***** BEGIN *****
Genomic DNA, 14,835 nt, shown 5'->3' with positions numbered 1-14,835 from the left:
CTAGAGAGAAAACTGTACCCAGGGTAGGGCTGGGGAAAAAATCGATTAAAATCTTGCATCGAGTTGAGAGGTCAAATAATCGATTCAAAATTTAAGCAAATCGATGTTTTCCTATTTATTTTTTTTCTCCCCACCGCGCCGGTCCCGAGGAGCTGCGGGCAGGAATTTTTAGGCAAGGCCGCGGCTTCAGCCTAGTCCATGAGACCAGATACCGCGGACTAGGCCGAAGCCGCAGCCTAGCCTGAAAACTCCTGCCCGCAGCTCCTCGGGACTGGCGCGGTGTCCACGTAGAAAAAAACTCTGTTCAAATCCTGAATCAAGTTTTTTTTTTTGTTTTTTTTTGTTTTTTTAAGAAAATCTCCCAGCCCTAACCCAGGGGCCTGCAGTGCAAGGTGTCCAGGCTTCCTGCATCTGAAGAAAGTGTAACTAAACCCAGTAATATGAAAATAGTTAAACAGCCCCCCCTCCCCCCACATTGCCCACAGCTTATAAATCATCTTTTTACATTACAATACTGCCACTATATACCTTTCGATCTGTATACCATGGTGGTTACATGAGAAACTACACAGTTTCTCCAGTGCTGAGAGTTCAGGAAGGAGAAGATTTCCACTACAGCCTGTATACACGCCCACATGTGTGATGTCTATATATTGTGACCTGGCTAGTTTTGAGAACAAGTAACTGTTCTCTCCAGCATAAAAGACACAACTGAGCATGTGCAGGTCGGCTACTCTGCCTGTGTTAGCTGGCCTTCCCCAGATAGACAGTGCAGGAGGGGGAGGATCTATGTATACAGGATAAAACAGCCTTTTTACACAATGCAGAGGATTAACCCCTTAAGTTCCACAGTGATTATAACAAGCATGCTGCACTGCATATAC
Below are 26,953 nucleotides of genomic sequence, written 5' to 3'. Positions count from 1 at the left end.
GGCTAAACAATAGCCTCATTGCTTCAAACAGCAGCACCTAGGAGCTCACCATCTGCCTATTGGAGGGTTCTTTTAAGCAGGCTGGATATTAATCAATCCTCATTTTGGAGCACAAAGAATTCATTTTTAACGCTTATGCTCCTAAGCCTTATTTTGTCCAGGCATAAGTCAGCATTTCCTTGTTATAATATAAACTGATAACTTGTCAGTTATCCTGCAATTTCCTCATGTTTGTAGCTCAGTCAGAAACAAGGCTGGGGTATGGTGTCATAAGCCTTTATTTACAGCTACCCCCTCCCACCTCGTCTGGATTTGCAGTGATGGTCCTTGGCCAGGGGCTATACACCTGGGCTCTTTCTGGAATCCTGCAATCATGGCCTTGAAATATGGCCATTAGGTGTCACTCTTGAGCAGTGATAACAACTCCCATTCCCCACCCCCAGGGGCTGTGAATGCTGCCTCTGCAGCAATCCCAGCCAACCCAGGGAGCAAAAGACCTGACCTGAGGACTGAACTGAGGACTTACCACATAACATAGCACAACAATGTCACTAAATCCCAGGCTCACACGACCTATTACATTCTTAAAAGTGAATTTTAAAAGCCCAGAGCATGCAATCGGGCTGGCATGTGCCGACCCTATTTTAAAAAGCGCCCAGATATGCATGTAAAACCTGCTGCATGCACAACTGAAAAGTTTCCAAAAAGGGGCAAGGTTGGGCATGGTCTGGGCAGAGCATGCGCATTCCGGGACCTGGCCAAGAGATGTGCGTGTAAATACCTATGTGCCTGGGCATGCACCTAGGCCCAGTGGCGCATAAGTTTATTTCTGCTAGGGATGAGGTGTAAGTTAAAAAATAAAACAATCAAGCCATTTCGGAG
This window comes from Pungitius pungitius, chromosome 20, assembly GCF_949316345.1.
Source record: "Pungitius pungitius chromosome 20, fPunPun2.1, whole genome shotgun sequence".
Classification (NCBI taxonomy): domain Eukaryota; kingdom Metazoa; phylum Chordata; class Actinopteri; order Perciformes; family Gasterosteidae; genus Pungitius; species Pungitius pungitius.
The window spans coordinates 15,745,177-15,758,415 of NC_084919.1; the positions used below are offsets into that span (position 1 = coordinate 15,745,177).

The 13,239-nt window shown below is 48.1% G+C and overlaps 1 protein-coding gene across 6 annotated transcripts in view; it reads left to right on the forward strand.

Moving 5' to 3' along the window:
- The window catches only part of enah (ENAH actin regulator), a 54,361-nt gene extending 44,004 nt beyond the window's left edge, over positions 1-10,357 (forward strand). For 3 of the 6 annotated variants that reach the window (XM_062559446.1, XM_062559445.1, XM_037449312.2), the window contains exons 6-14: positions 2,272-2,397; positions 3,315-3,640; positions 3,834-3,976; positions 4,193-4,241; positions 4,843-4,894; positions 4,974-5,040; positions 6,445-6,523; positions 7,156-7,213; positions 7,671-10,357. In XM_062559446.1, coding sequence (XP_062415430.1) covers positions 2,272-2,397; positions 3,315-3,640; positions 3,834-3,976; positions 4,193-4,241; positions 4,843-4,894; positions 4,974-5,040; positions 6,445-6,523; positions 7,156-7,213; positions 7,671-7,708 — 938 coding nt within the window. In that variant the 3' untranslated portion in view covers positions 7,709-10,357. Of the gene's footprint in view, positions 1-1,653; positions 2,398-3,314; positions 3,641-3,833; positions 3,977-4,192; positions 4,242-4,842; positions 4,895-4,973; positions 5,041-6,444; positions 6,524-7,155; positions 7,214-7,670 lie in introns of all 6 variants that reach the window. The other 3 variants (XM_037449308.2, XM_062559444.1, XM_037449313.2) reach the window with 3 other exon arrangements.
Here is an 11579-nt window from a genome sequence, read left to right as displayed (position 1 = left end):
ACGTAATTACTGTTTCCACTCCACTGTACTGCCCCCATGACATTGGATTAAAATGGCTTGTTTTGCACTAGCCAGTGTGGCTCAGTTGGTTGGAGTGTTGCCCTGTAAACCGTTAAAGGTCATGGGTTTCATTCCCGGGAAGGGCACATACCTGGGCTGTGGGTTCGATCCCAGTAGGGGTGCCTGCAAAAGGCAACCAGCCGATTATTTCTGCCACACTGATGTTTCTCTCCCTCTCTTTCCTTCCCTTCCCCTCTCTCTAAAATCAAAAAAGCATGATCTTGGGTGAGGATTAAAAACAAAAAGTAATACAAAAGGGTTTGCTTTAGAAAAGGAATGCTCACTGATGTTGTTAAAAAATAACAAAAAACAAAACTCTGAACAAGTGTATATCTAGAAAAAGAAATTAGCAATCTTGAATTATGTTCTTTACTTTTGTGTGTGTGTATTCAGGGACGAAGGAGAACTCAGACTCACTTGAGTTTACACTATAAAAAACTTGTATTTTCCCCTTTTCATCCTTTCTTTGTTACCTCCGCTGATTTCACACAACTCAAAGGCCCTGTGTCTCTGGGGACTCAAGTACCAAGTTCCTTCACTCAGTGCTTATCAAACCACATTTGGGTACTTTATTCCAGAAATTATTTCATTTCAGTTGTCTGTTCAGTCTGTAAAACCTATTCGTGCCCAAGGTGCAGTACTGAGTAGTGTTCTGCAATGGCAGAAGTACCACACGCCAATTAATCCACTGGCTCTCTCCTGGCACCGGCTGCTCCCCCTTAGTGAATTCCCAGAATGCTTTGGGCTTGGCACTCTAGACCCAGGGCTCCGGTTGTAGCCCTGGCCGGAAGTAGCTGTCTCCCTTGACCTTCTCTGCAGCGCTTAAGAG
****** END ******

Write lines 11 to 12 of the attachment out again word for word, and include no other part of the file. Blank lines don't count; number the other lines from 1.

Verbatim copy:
- The window catches only part of enah (ENAH actin regulator), a 54,361-nt gene extending 44,004 nt beyond the window's left edge, over positions 1-10,357 (forward strand). For 3 of the 6 annotated variants that reach the window (XM_062559446.1, XM_062559445.1, XM_037449312.2), the window contains exons 6-14: positions 2,272-2,397; positions 3,315-3,640; positions 3,834-3,976; positions 4,193-4,241; positions 4,843-4,894; positions 4,974-5,040; positions 6,445-6,523; positions 7,156-7,213; positions 7,671-10,357. In XM_062559446.1, coding sequence (XP_062415430.1) covers positions 2,272-2,397; positions 3,315-3,640; positions 3,834-3,976; positions 4,193-4,241; positions 4,843-4,894; positions 4,974-5,040; positions 6,445-6,523; positions 7,156-7,213; positions 7,671-7,708 — 938 coding nt within the window. In that variant the 3' untranslated portion in view covers positions 7,709-10,357. Of the gene's footprint in view, positions 1-1,653; positions 2,398-3,314; positions 3,641-3,833; positions 3,977-4,192; positions 4,242-4,842; positions 4,895-4,973; positions 5,041-6,444; positions 6,524-7,155; positions 7,214-7,670 lie in introns of all 6 variants that reach the window. The other 3 variants (XM_037449308.2, XM_062559444.1, XM_037449313.2) reach the window with 3 other exon arrangements.
Here is an 11579-nt window from a genome sequence, read left to right as displayed (position 1 = left end):